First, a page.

Common characteristics of SPDs according to the installation characteristics

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Operating voltage Uc

Depending on the system earthing arrangement, the maximum continuous operating voltage Uc of SPD must be equal to or greater than the values shown in the table in Figure J23.

Fig. J23 – Stipulated minimum value of Uc for SPDs depending on the system earthing arrangement (based on Table 534.2 of the IEC 60364-5-53 standard)
SPDs connected between (as applicable) System configuration of distribution network
TN system TT system IT system
Line conductor and neutral conductor 1.1 U / √3 1.1 U / √3 1.1 U / √3
Line conductor and PE conductor 1.1 U / √3 1.1 U / √3 1.1 U
Line conductor and PEN conductor 1.1 U / √3 N/A N/A
Neutral conductor and PE conductor U / √3[a] U / √3[a] 1.1 U / √3
  • N/A: not applicable
  • U: line-to-line voltage of the low-voltage system
  1. ^ 1 2 these values are related to worst-case fault conditions, therefore the tolerance of 10 % is not taken into account.

The most common values of Uc chosen according to the system earthing arrangement.

TT, TN: 260, 320, 340, 350 V

IT: 440, 460 V

Voltage protection level Up (at In)

The IEC 60364-4-44 standard helps with the choice of the protection level Up for the SPD in function of the loads to be protected. The table of Figure J24 indicates the impulse withstand capability of each kind of equipment.

Fig. J24 – Required rated impulse voltage of equipment Uw (table 443.2 of IEC 60364-4-44)
Nominal voltage of the installation[a] (V) Voltage line to neutral derived from nominal voltages a.c. or d.c. up to and including (V) Required rated impulse withstand voltage of equipment[b] (kV)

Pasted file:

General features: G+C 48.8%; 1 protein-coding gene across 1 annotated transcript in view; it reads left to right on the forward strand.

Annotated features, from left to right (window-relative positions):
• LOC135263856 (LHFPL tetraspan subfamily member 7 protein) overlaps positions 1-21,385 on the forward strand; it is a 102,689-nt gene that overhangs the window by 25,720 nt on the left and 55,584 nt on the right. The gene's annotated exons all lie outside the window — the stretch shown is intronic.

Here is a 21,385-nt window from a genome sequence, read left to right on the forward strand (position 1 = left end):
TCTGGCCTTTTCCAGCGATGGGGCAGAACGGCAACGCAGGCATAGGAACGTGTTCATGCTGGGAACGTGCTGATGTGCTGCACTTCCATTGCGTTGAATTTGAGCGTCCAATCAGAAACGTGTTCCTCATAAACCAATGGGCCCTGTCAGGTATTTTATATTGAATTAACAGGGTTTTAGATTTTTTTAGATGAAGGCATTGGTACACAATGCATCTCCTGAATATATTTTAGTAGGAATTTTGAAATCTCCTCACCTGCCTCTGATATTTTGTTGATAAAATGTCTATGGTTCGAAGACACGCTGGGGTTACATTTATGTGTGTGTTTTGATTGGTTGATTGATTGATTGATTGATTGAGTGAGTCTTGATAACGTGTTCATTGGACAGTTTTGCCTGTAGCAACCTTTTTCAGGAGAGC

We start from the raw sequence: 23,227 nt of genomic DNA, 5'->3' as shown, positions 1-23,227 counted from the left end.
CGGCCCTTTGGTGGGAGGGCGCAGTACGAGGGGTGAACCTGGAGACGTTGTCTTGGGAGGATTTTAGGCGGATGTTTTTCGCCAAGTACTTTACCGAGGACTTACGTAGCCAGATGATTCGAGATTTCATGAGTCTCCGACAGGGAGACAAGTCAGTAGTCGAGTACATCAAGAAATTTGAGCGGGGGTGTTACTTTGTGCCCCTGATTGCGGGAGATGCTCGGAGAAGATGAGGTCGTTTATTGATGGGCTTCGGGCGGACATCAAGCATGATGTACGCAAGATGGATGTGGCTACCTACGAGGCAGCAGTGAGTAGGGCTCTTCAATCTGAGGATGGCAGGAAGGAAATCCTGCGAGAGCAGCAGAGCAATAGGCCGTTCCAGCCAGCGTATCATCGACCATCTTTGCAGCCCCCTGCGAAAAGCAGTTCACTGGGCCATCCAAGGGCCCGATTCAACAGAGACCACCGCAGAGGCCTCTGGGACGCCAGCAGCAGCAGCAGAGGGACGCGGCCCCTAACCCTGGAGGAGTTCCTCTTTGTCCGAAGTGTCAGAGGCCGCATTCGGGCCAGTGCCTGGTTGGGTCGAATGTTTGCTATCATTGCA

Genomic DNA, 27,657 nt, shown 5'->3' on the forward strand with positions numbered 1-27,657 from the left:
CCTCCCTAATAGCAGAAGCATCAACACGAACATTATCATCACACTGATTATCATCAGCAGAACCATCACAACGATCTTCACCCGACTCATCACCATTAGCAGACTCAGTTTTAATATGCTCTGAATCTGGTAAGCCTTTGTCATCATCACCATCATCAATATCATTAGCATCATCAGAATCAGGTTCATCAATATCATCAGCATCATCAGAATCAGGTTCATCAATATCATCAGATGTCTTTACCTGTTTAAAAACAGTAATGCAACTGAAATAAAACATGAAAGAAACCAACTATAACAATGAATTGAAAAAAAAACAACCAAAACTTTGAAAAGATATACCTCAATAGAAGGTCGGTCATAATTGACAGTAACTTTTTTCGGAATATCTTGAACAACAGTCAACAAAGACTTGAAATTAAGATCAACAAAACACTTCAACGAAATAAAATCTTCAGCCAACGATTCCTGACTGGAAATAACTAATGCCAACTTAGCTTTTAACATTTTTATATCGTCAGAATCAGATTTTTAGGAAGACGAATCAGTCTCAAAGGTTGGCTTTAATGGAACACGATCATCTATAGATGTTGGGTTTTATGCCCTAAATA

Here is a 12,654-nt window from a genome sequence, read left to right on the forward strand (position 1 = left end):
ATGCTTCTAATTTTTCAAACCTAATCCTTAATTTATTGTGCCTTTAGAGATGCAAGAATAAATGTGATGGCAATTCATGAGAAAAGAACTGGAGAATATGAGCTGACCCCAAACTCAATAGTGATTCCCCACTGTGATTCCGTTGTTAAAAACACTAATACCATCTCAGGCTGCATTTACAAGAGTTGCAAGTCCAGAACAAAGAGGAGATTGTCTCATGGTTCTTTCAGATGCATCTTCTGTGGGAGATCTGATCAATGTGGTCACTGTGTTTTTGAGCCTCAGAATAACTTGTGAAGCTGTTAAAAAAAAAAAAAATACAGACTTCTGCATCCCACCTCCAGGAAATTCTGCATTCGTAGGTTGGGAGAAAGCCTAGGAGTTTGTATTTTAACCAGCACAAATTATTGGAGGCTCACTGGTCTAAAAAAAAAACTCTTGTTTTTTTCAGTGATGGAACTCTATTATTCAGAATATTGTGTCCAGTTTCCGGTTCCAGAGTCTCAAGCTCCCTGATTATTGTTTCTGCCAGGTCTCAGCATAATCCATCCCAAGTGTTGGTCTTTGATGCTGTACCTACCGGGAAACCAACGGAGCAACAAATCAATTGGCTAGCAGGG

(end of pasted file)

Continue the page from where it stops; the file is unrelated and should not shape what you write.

Overvoltage category IV (equipment with very high rated impulse voltage) Overvoltage category III (equipment with high rated impulse voltage) Overvoltage category II (equipment with normal rated impulse voltage) Overvoltage category I (equipment with reduced rated impulse voltage)
For example, energy meter, telecontrol systems For example, distribution boards, switches socket-outlets For example, distribution domestic appliances, tools For example, sensitive electronic equipment
120/208 150 4 2.5 1.5 0.8
230/400[c][d] 300 6 4 2.5 1.5
400/690 600 8 6 4 2.5
1000 1000 12 8 6 4
1500 d.c. 1500 d.c. 8 6
  1. ^ According to IEC 60038:2009.
  2. ^ This rated impulse voltage is applied between live conductors and PE.
  3. ^ 1 2 In Canada and USA, for voltages to earth higher than 300 V, the rated impulse voltage corresponding to the next highest voltage in this column applies.
  4. ^ For IT systems operations at 220-240 V, the 230/400 row shall be used, due to the voltage to earth at the earth fault on one line.
Fig. J25 – Overvoltage category of equipment
  • Equipment of overvoltage category I is only suitable for use in the fixed installation of buildings where protective means are applied outside the equipment – to limit transient overvoltages to the specified level.
Examples of such equipment are those containing electronic circuits like computers, appliances with electronic programmes, etc.
  • Equipment of overvoltage category II is suitable for connection to the fixed electrical installation, providing a normal degree of availability normally required for current-using equipment.